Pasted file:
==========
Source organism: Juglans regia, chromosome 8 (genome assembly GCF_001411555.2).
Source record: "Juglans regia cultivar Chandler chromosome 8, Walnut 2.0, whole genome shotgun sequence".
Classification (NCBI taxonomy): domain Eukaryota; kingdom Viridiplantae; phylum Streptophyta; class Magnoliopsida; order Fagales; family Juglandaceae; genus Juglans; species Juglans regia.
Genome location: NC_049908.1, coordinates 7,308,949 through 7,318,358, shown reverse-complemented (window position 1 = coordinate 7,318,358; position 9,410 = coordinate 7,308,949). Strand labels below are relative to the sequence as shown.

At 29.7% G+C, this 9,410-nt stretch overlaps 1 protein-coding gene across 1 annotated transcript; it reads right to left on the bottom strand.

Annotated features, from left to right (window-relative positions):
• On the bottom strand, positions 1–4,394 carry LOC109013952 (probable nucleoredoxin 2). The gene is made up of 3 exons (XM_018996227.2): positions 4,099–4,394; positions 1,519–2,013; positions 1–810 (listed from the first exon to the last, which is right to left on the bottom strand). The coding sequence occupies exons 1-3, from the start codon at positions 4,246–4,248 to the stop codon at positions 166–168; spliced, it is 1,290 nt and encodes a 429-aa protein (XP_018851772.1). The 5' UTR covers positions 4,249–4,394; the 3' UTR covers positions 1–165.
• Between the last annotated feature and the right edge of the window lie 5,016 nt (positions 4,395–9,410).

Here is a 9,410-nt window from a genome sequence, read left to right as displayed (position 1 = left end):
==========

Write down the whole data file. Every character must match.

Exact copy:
Source organism: Juglans regia, chromosome 8 (genome assembly GCF_001411555.2).
Source record: "Juglans regia cultivar Chandler chromosome 8, Walnut 2.0, whole genome shotgun sequence".
Classification (NCBI taxonomy): domain Eukaryota; kingdom Viridiplantae; phylum Streptophyta; class Magnoliopsida; order Fagales; family Juglandaceae; genus Juglans; species Juglans regia.
Genome location: NC_049908.1, coordinates 7,308,949 through 7,318,358, shown reverse-complemented (window position 1 = coordinate 7,318,358; position 9,410 = coordinate 7,308,949). Strand labels below are relative to the sequence as shown.

At 29.7% G+C, this 9,410-nt stretch overlaps 1 protein-coding gene across 1 annotated transcript; it reads right to left on the bottom strand.

Annotated features, from left to right (window-relative positions):
• On the bottom strand, positions 1–4,394 carry LOC109013952 (probable nucleoredoxin 2). The gene is made up of 3 exons (XM_018996227.2): positions 4,099–4,394; positions 1,519–2,013; positions 1–810 (listed from the first exon to the last, which is right to left on the bottom strand). The coding sequence occupies exons 1-3, from the start codon at positions 4,246–4,248 to the stop codon at positions 166–168; spliced, it is 1,290 nt and encodes a 429-aa protein (XP_018851772.1). The 5' UTR covers positions 4,249–4,394; the 3' UTR covers positions 1–165.
• Between the last annotated feature and the right edge of the window lie 5,016 nt (positions 4,395–9,410).

Here is a 9,410-nt window from a genome sequence, read left to right as displayed (position 1 = left end):